Welcome to Caring for the Land - a blog about the Canadian farmers who spend every day growing crops and caring for animals. They're world leaders in the production of safe, high quality and low-cost food. And they do so in a way that protects the environment.
In fact, Canadian farmers lead the world in environmental initiatives. We're proud of how they care for the land - and want to tell you why. Our future depends on our ability to take good care of our land and water. It's a job that everyone who lives and works in agriculture takes seriously.
Through this blog, we'll explore many of the things being done on Canadian farms to help the environment.
By Treena Hein (Bowmanville) – Brothers Tom, Stephen and Glenn Barrie work well as a team, and like any successful team, they share a similar outlook. They’ve always worked to have their family farm (called Terwidlen Farms, located between Bowmanville, Orono and Newcastle) stay sustainable – both in terms of looking after the land and in terms of long-term profitability. (more...)
By Melanie Epp Vince Tkaczuk and Sarah Biancucci are the proud new owners of a small, seven-acre farm south of Mount Forest. They bought the property in June of 2013, and in the process moved one step closer to realizing their dream of becoming farmers. The two have big plans for the property they’re now calling Bell’s Edge Farm. As their slogan, ‘Innovation and Cultivation,’ says, the goal is to farm intensively, but as sustainably as possible. Starting a new farm from nothing comes with its challenges but as the couple’s story shows, determination and drive prevails. (more...)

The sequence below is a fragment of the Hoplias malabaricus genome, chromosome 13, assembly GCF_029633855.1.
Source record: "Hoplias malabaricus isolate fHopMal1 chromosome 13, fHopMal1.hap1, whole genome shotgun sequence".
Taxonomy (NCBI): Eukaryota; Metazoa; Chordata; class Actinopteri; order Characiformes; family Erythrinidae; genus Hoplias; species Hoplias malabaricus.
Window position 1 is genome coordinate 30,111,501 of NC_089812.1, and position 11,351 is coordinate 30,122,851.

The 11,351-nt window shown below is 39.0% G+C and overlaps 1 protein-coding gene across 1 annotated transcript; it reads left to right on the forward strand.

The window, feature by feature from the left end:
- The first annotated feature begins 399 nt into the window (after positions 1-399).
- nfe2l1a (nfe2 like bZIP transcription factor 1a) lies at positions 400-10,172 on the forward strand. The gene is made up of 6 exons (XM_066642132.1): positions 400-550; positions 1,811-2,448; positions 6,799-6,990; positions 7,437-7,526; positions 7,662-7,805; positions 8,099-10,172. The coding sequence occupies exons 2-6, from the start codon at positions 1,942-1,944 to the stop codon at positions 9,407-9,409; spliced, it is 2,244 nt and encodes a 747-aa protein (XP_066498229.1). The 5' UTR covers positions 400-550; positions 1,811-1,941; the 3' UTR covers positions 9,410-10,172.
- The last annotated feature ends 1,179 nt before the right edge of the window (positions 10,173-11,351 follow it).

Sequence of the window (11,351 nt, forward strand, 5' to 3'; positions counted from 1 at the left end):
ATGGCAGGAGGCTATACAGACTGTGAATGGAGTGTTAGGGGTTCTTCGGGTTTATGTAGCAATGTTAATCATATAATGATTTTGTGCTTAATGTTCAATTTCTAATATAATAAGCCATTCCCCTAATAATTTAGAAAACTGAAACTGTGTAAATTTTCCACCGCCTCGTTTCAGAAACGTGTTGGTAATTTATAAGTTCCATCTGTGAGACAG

By Micah Shearer-Kudel, Environmental Coordinator, Farm & Food Care November 13, 2014 – A day that could mark a return to the ‘dark ages’ for Europe. Sweeping the headlines of the international scientific community is the announcement of the European Commission’s decision to not renew the role of Chief Scientific Advisor (CSA). This news comes on the heels of increased pressure from Greenpeace (backed by a long list of similar-minded NGOs) to have the role terminated and to have a “"...a variety of independent, multi-disciplinary sources, with a focus on the public interest" advise European politicians about scientific evidence, or lack thereof. The safety of the public is why bodies such as the European Commission exist. The decision to sack Anne Glover, now former CSA, is why the international scientific community, particularly in Europe, is up-in-arms. (more...)